Zombies seem impossible to escape these days; they have overrun the literary field and are making a renewed comeback in the film industry despite almost being snuffed out for a time. Just as they were originally intended to do, zombies have taken over the Western world (or at least its pop culture).
This being the case, roughly every other book I review seems to revolve around those loveable undead beings in some way or the other and as such, it becomes increasingly aggravating to read the same formula over and over with a new title and different character names. Thankfully, however, there are still a few fresh takes on the recent dead out there to be enjoyed by those who are tiring of the typical routine.
Such is true with Mr. Cox’s new novel Atrum Terra: Dark Lands, which attempts to explain the origins of the virus itself (which, as it turns out, is again due to human greed) and show the slow but steady mutations that occur to turn it into the uncontrollable apocalypse that it becomes.
Mr. Cox offers us this information primarily through the eyes of two characters, an average man named Jonathan Fisher and a fresh-from-training Marine called Miguel Alverez. The separate perspectives of a working-class joe and a young military man make for an interesting tale and the way each goes about handling day-to-day life is also quite fascinating.
The setup as to how the virus came about was the first thing to really pique my interest, however. It’s to be expected that somehow the government is at fault, but the answers to how and why will really send the reader for a loop.
Overall, it was a great read that doesn’t take long to finish despite being a couple hundred pages long. However, where there’s good there must also exist evil, and Atrum Terra is no exception; the single biggest issue with this book as a whole is the same issue I seem to complain about in every Ebook I review: the spelling and grammar. At times, Mr. Cox proves that he did his homework on the sciences he discusses as well as the military actions that are taken, but the lack of a decent editor really takes its toll. Mr. Cox manages to offer up paragraphs such as this:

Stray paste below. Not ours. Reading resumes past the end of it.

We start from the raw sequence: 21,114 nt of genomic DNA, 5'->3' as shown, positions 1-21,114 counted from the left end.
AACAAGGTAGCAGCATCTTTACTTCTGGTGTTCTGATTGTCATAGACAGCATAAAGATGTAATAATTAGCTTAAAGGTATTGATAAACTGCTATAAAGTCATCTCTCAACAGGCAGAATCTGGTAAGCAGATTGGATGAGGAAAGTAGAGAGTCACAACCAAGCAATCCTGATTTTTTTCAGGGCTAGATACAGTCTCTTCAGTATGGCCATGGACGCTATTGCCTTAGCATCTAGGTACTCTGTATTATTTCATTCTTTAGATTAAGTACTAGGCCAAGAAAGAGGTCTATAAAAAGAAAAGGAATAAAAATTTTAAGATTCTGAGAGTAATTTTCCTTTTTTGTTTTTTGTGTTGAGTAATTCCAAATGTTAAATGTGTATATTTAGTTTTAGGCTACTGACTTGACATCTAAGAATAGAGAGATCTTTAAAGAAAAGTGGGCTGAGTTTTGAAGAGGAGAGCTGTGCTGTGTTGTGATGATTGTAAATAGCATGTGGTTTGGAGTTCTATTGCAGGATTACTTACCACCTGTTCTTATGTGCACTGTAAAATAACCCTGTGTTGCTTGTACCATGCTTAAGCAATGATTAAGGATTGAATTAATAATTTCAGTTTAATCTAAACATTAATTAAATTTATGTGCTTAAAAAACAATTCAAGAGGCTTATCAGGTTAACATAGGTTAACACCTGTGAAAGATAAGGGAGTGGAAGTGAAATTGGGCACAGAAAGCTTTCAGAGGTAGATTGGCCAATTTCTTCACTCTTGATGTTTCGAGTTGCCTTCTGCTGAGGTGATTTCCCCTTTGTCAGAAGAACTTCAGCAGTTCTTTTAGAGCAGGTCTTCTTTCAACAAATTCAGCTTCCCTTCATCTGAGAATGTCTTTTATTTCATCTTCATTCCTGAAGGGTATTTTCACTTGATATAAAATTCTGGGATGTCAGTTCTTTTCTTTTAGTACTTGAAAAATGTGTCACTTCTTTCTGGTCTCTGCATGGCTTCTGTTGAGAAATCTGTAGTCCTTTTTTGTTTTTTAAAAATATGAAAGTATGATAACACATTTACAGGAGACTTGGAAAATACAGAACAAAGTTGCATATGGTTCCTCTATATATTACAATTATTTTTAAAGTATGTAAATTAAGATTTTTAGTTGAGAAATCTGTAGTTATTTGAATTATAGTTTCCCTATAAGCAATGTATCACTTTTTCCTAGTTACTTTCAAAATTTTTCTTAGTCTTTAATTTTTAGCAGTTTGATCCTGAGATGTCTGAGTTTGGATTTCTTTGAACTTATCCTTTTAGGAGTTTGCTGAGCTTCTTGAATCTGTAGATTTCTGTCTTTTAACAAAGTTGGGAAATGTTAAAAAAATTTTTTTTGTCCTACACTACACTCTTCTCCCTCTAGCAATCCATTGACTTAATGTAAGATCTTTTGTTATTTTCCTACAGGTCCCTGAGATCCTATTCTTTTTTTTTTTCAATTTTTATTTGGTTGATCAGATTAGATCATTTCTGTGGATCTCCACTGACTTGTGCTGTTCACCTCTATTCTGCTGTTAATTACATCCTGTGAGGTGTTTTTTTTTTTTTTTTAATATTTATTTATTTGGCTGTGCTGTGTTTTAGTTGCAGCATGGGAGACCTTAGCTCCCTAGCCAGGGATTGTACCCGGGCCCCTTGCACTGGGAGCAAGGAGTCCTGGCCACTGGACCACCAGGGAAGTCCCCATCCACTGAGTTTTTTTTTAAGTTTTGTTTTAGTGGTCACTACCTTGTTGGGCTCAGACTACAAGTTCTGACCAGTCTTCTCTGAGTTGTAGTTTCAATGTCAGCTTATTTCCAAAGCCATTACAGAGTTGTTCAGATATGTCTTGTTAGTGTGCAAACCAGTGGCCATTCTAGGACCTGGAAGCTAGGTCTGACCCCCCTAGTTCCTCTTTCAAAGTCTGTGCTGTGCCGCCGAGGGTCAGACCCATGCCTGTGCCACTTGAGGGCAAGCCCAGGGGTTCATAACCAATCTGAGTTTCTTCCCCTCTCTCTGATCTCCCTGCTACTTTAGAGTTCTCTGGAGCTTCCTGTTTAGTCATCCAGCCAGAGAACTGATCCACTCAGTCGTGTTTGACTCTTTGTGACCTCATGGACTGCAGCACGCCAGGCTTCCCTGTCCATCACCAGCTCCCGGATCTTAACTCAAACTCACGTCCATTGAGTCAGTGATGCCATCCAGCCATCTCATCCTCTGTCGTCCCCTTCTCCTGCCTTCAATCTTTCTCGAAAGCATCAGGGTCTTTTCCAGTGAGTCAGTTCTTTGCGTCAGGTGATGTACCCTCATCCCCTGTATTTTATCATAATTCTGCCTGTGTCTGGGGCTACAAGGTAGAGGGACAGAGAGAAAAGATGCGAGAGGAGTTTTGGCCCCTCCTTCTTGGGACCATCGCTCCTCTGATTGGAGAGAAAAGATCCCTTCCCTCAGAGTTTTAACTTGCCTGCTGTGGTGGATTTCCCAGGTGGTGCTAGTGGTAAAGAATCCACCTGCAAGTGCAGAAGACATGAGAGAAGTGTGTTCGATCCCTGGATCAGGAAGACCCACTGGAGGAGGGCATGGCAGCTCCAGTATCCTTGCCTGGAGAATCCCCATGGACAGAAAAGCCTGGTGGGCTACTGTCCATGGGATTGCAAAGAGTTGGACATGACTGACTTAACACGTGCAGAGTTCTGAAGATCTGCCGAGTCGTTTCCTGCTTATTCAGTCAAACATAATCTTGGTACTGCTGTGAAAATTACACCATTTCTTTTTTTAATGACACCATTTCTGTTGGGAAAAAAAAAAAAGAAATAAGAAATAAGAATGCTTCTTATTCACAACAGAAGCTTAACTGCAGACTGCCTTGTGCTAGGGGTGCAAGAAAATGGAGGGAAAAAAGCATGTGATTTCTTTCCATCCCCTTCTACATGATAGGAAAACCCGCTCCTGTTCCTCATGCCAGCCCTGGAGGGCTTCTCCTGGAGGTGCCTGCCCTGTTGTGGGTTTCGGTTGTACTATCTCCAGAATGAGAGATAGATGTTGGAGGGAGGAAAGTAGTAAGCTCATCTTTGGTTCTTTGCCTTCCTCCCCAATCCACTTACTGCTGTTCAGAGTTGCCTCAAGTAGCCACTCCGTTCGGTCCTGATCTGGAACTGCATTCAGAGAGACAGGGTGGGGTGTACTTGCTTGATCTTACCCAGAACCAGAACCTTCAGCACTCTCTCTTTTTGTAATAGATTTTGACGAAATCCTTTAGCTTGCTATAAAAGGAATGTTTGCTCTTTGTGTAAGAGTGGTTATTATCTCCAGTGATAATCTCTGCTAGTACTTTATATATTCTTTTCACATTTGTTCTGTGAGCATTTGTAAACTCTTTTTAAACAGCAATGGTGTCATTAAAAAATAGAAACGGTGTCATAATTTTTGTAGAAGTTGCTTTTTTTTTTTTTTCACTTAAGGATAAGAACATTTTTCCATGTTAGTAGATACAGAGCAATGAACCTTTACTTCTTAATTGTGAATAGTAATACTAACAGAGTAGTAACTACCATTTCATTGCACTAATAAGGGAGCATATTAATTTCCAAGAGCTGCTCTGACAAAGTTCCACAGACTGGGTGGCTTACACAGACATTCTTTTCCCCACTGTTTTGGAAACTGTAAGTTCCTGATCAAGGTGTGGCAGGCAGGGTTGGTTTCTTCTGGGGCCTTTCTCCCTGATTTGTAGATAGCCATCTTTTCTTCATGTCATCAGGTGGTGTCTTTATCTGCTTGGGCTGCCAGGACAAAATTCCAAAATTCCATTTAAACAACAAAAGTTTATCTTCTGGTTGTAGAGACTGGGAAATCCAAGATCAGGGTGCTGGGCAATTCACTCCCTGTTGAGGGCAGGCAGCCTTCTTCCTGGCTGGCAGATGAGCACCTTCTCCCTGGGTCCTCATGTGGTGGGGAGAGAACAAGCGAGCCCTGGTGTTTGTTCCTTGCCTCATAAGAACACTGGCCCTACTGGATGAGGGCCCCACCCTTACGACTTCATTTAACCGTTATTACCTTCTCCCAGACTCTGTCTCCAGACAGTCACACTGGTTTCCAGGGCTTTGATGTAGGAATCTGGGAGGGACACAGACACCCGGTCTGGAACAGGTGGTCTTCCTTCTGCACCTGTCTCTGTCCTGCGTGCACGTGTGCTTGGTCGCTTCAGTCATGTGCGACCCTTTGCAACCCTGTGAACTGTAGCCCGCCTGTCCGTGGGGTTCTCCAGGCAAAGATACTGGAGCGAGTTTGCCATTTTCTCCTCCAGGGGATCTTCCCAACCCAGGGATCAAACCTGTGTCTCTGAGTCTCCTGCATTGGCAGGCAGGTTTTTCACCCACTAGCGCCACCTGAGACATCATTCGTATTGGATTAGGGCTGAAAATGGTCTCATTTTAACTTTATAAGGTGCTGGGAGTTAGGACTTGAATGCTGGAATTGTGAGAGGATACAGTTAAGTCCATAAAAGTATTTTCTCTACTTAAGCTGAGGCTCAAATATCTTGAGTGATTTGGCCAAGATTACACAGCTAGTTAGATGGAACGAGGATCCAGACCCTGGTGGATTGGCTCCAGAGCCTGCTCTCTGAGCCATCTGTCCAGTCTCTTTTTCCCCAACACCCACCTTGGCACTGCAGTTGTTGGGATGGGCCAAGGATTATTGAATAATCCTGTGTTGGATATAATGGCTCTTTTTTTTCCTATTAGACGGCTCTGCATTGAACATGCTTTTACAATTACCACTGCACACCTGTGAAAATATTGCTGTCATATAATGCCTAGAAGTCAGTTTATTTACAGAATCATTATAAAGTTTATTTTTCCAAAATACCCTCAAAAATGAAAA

‘“We have been able to break the virus strand down to its lowest form and manipulate the individual pieces that make up the DNA of the cold as a whole. After we were able to figure out how to map and translate the DNA of the Rhinovirus, we then learned how to amplify or decrease specific parameters of the individual symptoms.”
However, alongside this type of writing the reader also must suffer through a multitude of coma errors, simple spelling mistakes, and horrid dialogue structure. In fact, that was the absolute worst part and what almost caused me to stop reading. Perhaps in translation from manuscript to Ebook something occurred that was out of the author’s hands, but every instance of dialogue is severely marred in the fact that it is all grouped together like a normal paragraph, making it very difficult at times to tell who exactly was talking.
If Mr. Cox were to fix the dialogue and perhaps clean up the overall grammar of his book, it would be a hit in no time. I would not allow this to stop someone from reading though; even as it is now, Atrum Terra is a fantastic read and a fresh look at a very old, very dead subject.
Book Review: Atrum Terra: Dark Lands – Author Brenton J. Cox